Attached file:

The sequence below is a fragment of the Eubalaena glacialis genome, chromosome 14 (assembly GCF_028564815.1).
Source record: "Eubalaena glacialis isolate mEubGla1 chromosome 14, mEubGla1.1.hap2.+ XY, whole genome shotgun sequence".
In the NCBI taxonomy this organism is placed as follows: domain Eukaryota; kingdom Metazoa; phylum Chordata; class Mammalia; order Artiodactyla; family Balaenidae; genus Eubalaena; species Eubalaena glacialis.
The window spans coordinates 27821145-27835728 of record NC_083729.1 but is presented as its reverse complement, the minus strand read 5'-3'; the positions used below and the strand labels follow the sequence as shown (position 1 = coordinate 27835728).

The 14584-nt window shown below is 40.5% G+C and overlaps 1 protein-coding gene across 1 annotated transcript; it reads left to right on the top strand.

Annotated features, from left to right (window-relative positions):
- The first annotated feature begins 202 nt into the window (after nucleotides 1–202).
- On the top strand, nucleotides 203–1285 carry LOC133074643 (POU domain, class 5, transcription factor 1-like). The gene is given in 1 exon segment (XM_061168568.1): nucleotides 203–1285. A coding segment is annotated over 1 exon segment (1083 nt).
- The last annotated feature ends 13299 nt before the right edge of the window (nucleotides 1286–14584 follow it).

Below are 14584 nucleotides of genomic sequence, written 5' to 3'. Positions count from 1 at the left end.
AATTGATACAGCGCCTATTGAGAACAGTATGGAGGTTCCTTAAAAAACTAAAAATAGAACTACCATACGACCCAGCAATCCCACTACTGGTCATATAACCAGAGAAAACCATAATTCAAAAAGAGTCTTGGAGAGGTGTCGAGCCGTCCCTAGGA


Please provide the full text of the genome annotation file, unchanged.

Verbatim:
The sequence below is a fragment of the Eubalaena glacialis genome, chromosome 14 (assembly GCF_028564815.1).
Source record: "Eubalaena glacialis isolate mEubGla1 chromosome 14, mEubGla1.1.hap2.+ XY, whole genome shotgun sequence".
In the NCBI taxonomy this organism is placed as follows: domain Eukaryota; kingdom Metazoa; phylum Chordata; class Mammalia; order Artiodactyla; family Balaenidae; genus Eubalaena; species Eubalaena glacialis.
The window spans coordinates 27821145-27835728 of record NC_083729.1 but is presented as its reverse complement, the minus strand read 5'-3'; the positions used below and the strand labels follow the sequence as shown (position 1 = coordinate 27835728).

The 14584-nt window shown below is 40.5% G+C and overlaps 1 protein-coding gene across 1 annotated transcript; it reads left to right on the top strand.

Annotated features, from left to right (window-relative positions):
- The first annotated feature begins 202 nt into the window (after nucleotides 1–202).
- On the top strand, nucleotides 203–1285 carry LOC133074643 (POU domain, class 5, transcription factor 1-like). The gene is given in 1 exon segment (XM_061168568.1): nucleotides 203–1285. A coding segment is annotated over 1 exon segment (1083 nt).
- The last annotated feature ends 13299 nt before the right edge of the window (nucleotides 1286–14584 follow it).

Below are 14584 nucleotides of genomic sequence, written 5' to 3'. Positions count from 1 at the left end.
AATTGATACAGCGCCTATTGAGAACAGTATGGAGGTTCCTTAAAAAACTAAAAATAGAACTACCATACGACCCAGCAATCCCACTACTGGTCATATAACCAGAGAAAACCATAATTCAAAAAGAGTCTTGGAGAGGTGTCGAGCCGTCCCTAGGA